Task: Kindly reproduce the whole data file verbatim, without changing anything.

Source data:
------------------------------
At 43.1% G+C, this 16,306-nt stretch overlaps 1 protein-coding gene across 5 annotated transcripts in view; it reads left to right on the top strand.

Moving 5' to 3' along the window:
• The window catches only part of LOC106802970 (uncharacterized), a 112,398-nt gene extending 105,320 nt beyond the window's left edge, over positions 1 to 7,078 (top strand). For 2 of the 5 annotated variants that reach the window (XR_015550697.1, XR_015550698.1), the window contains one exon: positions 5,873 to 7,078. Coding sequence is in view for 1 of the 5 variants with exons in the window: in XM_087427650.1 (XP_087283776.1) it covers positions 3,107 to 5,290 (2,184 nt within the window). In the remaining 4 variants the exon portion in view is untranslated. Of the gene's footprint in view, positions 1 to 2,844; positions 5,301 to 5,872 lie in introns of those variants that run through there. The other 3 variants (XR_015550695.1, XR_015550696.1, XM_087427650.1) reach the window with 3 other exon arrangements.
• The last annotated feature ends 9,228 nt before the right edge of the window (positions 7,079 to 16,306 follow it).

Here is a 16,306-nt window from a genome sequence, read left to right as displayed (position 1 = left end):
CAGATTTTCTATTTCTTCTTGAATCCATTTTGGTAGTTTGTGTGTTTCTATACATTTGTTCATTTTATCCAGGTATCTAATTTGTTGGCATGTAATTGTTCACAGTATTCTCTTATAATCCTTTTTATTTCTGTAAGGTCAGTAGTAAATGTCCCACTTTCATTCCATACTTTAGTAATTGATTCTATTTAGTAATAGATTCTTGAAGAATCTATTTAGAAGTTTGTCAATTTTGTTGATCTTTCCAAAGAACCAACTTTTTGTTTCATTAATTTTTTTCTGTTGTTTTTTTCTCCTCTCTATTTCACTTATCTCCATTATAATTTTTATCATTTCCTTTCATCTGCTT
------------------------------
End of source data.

At 43.1% G+C, this 16,306-nt stretch overlaps 1 protein-coding gene across 5 annotated transcripts in view; it reads left to right on the top strand.

Moving 5' to 3' along the window:
• The window catches only part of LOC106802970 (uncharacterized), a 112,398-nt gene extending 105,320 nt beyond the window's left edge, over positions 1 to 7,078 (top strand). For 2 of the 5 annotated variants that reach the window (XR_015550697.1, XR_015550698.1), the window contains one exon: positions 5,873 to 7,078. Coding sequence is in view for 1 of the 5 variants with exons in the window: in XM_087427650.1 (XP_087283776.1) it covers positions 3,107 to 5,290 (2,184 nt within the window). In the remaining 4 variants the exon portion in view is untranslated. Of the gene's footprint in view, positions 1 to 2,844; positions 5,301 to 5,872 lie in introns of those variants that run through there. The other 3 variants (XR_015550695.1, XR_015550696.1, XM_087427650.1) reach the window with 3 other exon arrangements.
• The last annotated feature ends 9,228 nt before the right edge of the window (positions 7,079 to 16,306 follow it).

Here is a 16,306-nt window from a genome sequence, read left to right as displayed (position 1 = left end):
CAGATTTTCTATTTCTTCTTGAATCCATTTTGGTAGTTTGTGTGTTTCTATACATTTGTTCATTTTATCCAGGTATCTAATTTGTTGGCATGTAATTGTTCACAGTATTCTCTTATAATCCTTTTTATTTCTGTAAGGTCAGTAGTAAATGTCCCACTTTCATTCCATACTTTAGTAATTGATTCTATTTAGTAATAGATTCTTGAAGAATCTATTTAGAAGTTTGTCAATTTTGTTGATCTTTCCAAAGAACCAACTTTTTGTTTCATTAATTTTTTTCTGTTGTTTTTTTCTCCTCTCTATTTCACTTATCTCCATTATAATTTTTATCATTTCCTTTCATCTGCTT